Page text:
First, remove the GFCI and the box that it is in. Open the hole, and install a 2-gang box in the place of the one removed. Re-install the GFCI, but do not connect the wiring to the outlet under the sink. Instead, splice the neutrals from the feed to the GFCI and the under-sink outlet together, splice a short jumper to the black feed to the GFCI, and connect that jumper to a new switch. Add the black wire to the under-sink outlet to the switch, install it in the new two gang box, alongside the GFCI, and put a new cover plate on.
This will remove the GFCI protection from the disposal outlet, which is acceptable in most parts of the country. If you would rather keep that protection, install the neutrals just as they were, put a jumper between the GFCI (where the undersink black wire used to be) and the new switch, then put the undersink black to the switch.
As it is, the undersink is powered all the time; as long as the GFCI is not tripped. You are using the test button on the GFCI to turn it (and the under-sink outlet) on and off; adding a switch will eliminate that.
The article at https://dengarden.com/home-improvement/adding-elec... will give some hints on how to remove and replace the existing box - you won't need to run new wire but do need a different box than what is there.Helpful 27
When wiring four half-hot receptacles to a wall switch, I realize that the tabs have to be broken out on the brass side. Is this for all the receptacles or do I leave the last one (end of line) intact?
Break them all. If even one, anywhere in the set, is left intact both halves of ALL of them will be "on" all the time. Leaving one intact has the effect of connecting the red switch leg to the black permanent hot wire, making the switch useless as the red wire is then hot all the time, the same as the black wire.Helpful 1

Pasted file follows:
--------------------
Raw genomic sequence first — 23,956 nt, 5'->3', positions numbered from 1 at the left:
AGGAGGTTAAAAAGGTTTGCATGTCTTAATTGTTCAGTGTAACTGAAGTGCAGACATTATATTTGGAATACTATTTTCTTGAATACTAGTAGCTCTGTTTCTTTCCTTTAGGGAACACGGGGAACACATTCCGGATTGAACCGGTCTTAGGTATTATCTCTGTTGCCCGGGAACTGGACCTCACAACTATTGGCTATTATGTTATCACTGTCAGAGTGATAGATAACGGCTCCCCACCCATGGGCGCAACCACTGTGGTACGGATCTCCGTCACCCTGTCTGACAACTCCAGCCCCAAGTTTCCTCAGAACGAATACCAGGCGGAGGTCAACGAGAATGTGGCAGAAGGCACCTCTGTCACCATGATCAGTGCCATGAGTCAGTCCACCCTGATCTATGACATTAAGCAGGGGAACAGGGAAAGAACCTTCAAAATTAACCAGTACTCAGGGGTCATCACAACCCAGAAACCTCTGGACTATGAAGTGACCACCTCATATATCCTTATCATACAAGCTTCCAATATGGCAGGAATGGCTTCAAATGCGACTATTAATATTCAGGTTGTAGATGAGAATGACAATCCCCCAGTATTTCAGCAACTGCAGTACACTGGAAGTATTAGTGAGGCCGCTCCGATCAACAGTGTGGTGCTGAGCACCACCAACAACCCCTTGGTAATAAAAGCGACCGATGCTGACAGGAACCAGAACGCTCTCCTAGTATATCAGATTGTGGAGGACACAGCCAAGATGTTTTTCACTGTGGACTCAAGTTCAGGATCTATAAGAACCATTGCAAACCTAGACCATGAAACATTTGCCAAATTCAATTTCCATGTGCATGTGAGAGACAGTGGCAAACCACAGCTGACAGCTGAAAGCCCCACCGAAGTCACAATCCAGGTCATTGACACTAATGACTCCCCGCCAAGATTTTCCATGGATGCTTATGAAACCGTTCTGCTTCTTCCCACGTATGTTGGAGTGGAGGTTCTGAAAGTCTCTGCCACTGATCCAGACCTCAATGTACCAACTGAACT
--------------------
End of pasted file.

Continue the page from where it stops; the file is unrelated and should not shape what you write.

I replaced my old half hot switch with a new one. I snipped the tab between the brass screws. Both outlets are still hot, and the switch doesn't control either of the two outlets. Two white wires on silver side and on brass side red top and black on the bottom. I also replaced the switch and wired same as an old switch. What could be wrong? One more thing is the switch controlled two outlets but I only snipped one outlet so must I also snip the other outlet?
Yes, you must also snip the tab on the second outlet. Leaving it in place means that the hot wire and the switched wire are connected; the switched wire will gather power from the hot wire and both will then become hot whether on that outlet or on a different one.Helpful 10
I have a single bulb light fixture that also has an outlet as part of the fixture. Is there any way to convert it to such that the outlet stays hot while the switch controls only the light?
It might or might not be possible, depending on the fixture and whether you can access the internal wiring. But if it is, you will likely have to add a wire between the switch and the fixture.Helpful 2
I just bought a house where in all of the bedrooms all the outlets are half-hot to the wall switch. This seems overkill, and I would prefer only one in each room be half-hot. How can this be done?
Not too difficult, but it will take a little time. First, figure out which half is permanently hot - I'll assume for discussion sake it is the top half.
With the breaker off, remove the outlet from the box. Remove the switched wire and cap it with a wire nut, folding it neatly back into the box. Remove the top black wire and splice it to two 6" jumper wires. Put one jumper on each of the brass screws, where the hot and switched wires used to be.
Alternatively, all the outlets could be replaced with new ones, wiring each one with only the hot wire - the switched hot is capped off as before with a wire nut and folded back into the box.Helpful 6
© 2012 Dan Harmon